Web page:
This study drew on the expertise of collaborative fishers as well as state, federal and academic scientists, with expertise in: fisheries management, reproductive dynamics, and gag grouper life history, health and fisheries independent (FIM) and fisheries dependent monitoring (FDM). Sampling targeted a historic gag spawning site, Madison Swanson MPA, as well as a seasonally closed area, The Edges, to the south and an area open to fishing just northeast of Madison Swanson. Twice monthly from December to May, FWRI researchers drove to Panama City and boarded chartered fishing vessels for multiple day cruises extending 50 to 100 miles offshore to collect biological and video data. Results from this directed research was integrated with the FIM and FDM data, and data from a nearshore collaborative fisher to increase sample size and the spatio-temporal scale of inference—especially important for understanding where and when gag change sex. It was previously believed that sex change occurred only on the spawning grounds after the spawning season ended.  Histological analyses from this study showed sex change occurred before, during and after the spawning season and both on the spawning grounds and in pre-spawning female-only nearshore aggregations. Low male sex ratios were observed during the spawning season: 5% in the MPA and 0% in the other areas.

To read more on this study, please see: Lowerre-Barbieri S, Menendez H, Bickford J, Switzer TS, Barbieri L, Koenig C (2020) Testing assumptions about sex change and spatial management in the protogynous gag grouper, Mycteroperca microlepis. Mar Ecol Prog Ser 639:199-214. https://doi.org/10.3354/meps13273.

Study 2 (2018-2021, Offshore Tampa Bay): Spawning aggregations and sex-specific reproductive potential in gag grouper in the Gulf of Mexico: Improving stock assessment inputs

To increase biologists’ understanding of gag reproductive potential and how it may vary with region, a second study, using similar methods, was conducted in shelf habitat south of the first study area and approximately 100 miles offshore of Tampa Bay. It again included an MPA, Steamboat Lumps, and an unprotected area (The Sticky Grounds) 20 miles to the south which was identified by collaborative fishers as a likely spawning site. Habitats in this study differed from the first study, with Steamboat Lumps having considerably less relief than Madison Swanson, whereas the Sticky Grounds was characterized by patchy high relief, high current and deep water. In addition, a shallow-water, nearshore pre-spawning site was opportunistically sampled to compare catch rates with those seen in the MPAs and to collect preliminary data to improve our methods for assigning maturity.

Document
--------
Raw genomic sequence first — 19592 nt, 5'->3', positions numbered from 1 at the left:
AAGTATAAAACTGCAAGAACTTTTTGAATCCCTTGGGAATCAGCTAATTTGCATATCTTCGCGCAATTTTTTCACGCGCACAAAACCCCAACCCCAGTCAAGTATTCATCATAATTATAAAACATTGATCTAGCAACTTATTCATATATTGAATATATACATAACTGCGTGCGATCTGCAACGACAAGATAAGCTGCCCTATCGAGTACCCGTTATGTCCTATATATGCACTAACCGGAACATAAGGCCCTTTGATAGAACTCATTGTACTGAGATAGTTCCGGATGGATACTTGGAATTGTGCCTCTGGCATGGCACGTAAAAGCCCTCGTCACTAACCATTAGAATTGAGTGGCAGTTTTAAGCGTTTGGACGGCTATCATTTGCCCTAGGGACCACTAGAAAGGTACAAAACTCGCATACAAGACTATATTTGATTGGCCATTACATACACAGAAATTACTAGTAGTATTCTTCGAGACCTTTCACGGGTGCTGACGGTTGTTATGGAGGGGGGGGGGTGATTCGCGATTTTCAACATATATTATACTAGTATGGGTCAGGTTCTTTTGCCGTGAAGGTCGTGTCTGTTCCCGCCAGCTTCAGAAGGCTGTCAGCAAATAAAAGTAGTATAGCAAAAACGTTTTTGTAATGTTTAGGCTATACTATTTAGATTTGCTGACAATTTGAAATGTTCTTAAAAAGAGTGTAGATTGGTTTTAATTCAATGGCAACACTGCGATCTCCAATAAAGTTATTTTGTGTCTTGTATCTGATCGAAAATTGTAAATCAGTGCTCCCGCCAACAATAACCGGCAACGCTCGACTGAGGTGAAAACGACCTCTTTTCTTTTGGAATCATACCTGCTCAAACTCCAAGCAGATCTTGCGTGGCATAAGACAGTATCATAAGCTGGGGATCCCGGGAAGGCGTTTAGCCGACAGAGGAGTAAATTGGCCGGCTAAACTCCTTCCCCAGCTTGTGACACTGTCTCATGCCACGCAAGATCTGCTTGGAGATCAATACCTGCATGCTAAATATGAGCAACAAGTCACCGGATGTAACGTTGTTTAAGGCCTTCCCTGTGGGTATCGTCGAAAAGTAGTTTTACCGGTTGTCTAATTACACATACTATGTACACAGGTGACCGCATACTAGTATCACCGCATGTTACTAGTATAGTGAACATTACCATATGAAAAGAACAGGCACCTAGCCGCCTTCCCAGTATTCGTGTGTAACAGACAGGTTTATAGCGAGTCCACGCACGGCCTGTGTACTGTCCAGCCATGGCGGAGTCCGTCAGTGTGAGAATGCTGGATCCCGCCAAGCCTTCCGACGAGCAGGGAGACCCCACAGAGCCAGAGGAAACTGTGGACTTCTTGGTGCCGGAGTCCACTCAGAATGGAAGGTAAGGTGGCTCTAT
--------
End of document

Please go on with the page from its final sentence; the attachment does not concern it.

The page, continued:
Spawning was documented in both Steamboat Lumps and the Sticky Grounds. The grueling 18-hour winter trips to these sites helped clarify why this had not been documented previously and it would not have been possible without the expertise of the collaborative captains. Analysis of this data is on-going, but preliminary results suggest male sex ratios in the Steamboat Lumps MPA are comparable to those seen in the Madison Swanson MPA, but slightly higher in the Sticky Grounds. A simulation study is being conducted to improve our understanding of how sex change and male abundance affects stock assessment results.

Study 3 (2021-2024, Nearshore Tampa Bay): Nearshore pre-spawning aggregations, productivity, and stock structure of Gag grouper in the Gulf of Mexico.

A third study is just beginning and focusses on an improved understanding of gag spatial ecology and how it intersects with fishing pressure. In this study biologists will assess gag density, fishing pressure, movement in different habitats (estuarine, nearshore, mid-water and offshore), and continue to enhance our understanding of what drives sex change in pre-spawning aggregations and at spawning sites. A remotely operated vehicle (ROV) video survey will be used to assess changes in aggregate behavior/density before and during the spawning season, coupled with soundscapes to track engine and anchoring sounds as a proxy for fishing pressure. One hundred and twenty females will be acoustically tagged throughout estuarine and nearshore pre-spawning habitats and monitored with a series of acoustic receiver arrays in the four habitats mentioned above, as well as throughout the Gulf of Mexico through the iTAG (Integrated Tracking of Aquatic Animals in the Gulf of Mexico) network. iTAG is a MERR initiative, in collaboration with the FWRI Information Science and Management section and the University of Florida, that allows researchers to receive detections of their acoustically tagged animals throughout the area where iTAG members have acoustic receiver arrays. These telemetry detections along with dart tag recaptures and reproductive data will improve biologists’ understanding of gag behavior. Population structure and connectivity will be assessed with genetics, dispersal models and otolith microchemistry.

Integrating results from these studies with simulation results will help us build a better model of factors affecting gag reproductive resilience and productivity, as well as what factors need more protection to increase productivity of this iconic species and improve catches.

These projects were funded through NOAA MARFIN grants and Sportfish Restoration. FWRI’s Fish Health and Genetics Groups also collaborated on these projects.